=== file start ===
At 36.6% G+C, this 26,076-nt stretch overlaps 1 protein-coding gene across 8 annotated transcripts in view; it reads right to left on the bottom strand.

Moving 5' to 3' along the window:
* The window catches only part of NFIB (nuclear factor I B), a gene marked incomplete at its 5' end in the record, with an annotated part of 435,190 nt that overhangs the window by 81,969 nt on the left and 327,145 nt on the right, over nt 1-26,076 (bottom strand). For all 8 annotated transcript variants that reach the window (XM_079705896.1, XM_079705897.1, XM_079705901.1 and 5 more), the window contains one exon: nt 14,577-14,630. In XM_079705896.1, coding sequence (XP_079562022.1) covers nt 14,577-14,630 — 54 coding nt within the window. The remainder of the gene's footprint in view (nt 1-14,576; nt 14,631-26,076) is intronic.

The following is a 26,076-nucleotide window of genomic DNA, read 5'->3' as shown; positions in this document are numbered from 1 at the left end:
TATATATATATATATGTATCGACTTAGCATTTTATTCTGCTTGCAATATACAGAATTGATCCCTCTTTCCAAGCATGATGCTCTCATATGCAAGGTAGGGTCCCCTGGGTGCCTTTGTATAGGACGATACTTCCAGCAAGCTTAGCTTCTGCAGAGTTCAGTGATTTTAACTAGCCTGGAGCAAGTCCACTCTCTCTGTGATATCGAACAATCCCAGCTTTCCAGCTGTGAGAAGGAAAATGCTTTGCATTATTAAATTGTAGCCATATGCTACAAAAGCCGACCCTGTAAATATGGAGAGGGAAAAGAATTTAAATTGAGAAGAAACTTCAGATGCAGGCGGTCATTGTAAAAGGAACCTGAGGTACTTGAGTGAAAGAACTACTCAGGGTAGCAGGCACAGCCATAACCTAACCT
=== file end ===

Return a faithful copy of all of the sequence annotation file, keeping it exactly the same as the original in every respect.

At 36.6% G+C, this 26,076-nt stretch overlaps 1 protein-coding gene across 8 annotated transcripts in view; it reads right to left on the bottom strand.

Moving 5' to 3' along the window:
* The window catches only part of NFIB (nuclear factor I B), a gene marked incomplete at its 5' end in the record, with an annotated part of 435,190 nt that overhangs the window by 81,969 nt on the left and 327,145 nt on the right, over nt 1-26,076 (bottom strand). For all 8 annotated transcript variants that reach the window (XM_079705896.1, XM_079705897.1, XM_079705901.1 and 5 more), the window contains one exon: nt 14,577-14,630. In XM_079705896.1, coding sequence (XP_079562022.1) covers nt 14,577-14,630 — 54 coding nt within the window. The remainder of the gene's footprint in view (nt 1-14,576; nt 14,631-26,076) is intronic.

The following is a 26,076-nucleotide window of genomic DNA, read 5'->3' as shown; positions in this document are numbered from 1 at the left end:
TATATATATATATATGTATCGACTTAGCATTTTATTCTGCTTGCAATATACAGAATTGATCCCTCTTTCCAAGCATGATGCTCTCATATGCAAGGTAGGGTCCCCTGGGTGCCTTTGTATAGGACGATACTTCCAGCAAGCTTAGCTTCTGCAGAGTTCAGTGATTTTAACTAGCCTGGAGCAAGTCCACTCTCTCTGTGATATCGAACAATCCCAGCTTTCCAGCTGTGAGAAGGAAAATGCTTTGCATTATTAAATTGTAGCCATATGCTACAAAAGCCGACCCTGTAAATATGGAGAGGGAAAAGAATTTAAATTGAGAAGAAACTTCAGATGCAGGCGGTCATTGTAAAAGGAACCTGAGGTACTTGAGTGAAAGAACTACTCAGGGTAGCAGGCACAGCCATAACCTAACCT